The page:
Students across the country learned at a more sluggish pace than usual during the very atypical 2020-21 school year. But maybe more distressing, the already-yawning achievement gap widened, with Black, Latino, American Indian, and Alaska Native students losing ground faster than their White and Asian peers.
That’s according to an analysis of MAP Growth data released by NWEA, a nonprofit research organization that offers assessments to measure growth and proficiency. The MAP growth test—which can be offered by states or districts to help identify students’ learning needs—was administered to about 5.5 million public students in fall, winter, and spring of last school year.
The data presents one of the clearest snapshots yet of how students performed in a year marked by widespread virtual learning, hybrid instruction, and growing concerns about social justice issues.
The score declines were evident across the board. For instance, in reading, students in grades 3 through 8 started the school year in roughly the same place, academically, as kids entering those grades back in the 2018-19 school year (the most recent, pandemic-free school year.) But the 2020-21 students ended the year roughly 3 to 6 percentile points behind their 2018-19 counterparts.
In math, the 2020-21 students were already struggling to make up ground. They entered the school year behind where other kids in the same grades had been in 2018-19. And by the end of the year, they were behind their 2018-19 counterparts by 8 to 12 percentile points.
For example, back in the spring of 2019, the median percentile reading score for 3rd graders was 57. That dropped to 51 in the 2020-21 school year. And in math, the median percentile score for 3rd-graders was 55 in the spring of 2019. It fell to 43 this spring.
Black and Latino students experienced greater declines than their white and Asian peers. For instance, Black and Latino 3rd graders fell 10 points behind their 2019 counterparts in reading, while White students were only 4 points behind the 2019 kids and Asian students were just 5 points behind.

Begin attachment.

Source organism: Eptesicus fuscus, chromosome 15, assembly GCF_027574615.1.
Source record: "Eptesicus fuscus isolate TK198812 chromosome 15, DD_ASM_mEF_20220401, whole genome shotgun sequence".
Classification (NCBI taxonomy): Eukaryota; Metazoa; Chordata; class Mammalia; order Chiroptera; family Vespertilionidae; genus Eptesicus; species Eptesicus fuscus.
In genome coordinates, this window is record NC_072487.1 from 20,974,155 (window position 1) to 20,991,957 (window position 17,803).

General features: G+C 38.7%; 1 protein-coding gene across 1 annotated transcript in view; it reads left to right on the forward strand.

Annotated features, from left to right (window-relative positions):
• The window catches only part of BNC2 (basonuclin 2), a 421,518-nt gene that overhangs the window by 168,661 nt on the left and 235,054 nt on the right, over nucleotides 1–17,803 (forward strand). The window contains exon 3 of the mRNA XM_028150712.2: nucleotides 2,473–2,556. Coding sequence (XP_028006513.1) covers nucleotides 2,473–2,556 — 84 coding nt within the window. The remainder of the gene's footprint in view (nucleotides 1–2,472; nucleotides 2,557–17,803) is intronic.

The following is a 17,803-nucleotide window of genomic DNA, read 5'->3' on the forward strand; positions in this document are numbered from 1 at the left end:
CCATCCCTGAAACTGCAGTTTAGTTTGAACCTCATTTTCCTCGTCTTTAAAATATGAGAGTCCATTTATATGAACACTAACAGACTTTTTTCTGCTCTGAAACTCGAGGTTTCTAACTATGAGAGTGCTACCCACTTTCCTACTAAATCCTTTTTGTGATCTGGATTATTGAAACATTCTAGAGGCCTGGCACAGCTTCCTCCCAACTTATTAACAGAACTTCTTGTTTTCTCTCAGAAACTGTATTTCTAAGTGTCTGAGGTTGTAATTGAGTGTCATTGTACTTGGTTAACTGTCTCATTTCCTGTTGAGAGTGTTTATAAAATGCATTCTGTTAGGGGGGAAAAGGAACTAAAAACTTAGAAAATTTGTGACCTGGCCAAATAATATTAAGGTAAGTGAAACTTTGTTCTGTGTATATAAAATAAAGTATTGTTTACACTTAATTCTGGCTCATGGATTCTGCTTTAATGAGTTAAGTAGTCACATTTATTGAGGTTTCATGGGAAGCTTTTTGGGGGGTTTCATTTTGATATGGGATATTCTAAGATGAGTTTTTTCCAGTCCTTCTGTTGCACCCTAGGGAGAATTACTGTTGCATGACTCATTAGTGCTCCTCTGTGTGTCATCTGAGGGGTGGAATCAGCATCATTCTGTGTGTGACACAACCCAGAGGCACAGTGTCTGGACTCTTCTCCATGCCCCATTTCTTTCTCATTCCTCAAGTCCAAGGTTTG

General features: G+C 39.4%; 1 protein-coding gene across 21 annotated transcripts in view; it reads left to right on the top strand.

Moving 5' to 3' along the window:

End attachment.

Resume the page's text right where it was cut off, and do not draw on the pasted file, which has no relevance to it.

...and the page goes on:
The declines were even more evident in math. For instance, Latino 3rd graders scored 17 points below their 2019 counterparts, while Black 3rd graders were 15 points behind. White and Asian American students were nine points behind the 2019 kids.
Students in high-poverty schools also fell further behind their more affluent peers. For instance, in math, 4th graders in schools with a high concentration of low-income families experienced a 14 percent decline in math scores compared with similar students in 2019. Fourth graders in low poverty schools only saw a 6-point decline.
So what should school districts do to help kids catch up? NWEA recommends urging families to help identify kids who completely disconnected from school during the pandemic; work to accelerate learning for all kids, particularly students of color, low-income students, and students with disabilities; and expand instructional time through high-dose tutoring and summer programs. What’s more, schools should continue to invest in remote learning and supporting students’ mental health.
“Our collective call to action is clear: next year cannot be a normal year,” the report concluded. “We cannot return to the classroom and do the same things we’ve always done and expect to see a different outcome. Instead we must use this critical moment in education to radically rethink how programs, policies, and opportunities are designed and be fiercely committed to prioritizing the communities most impacted.”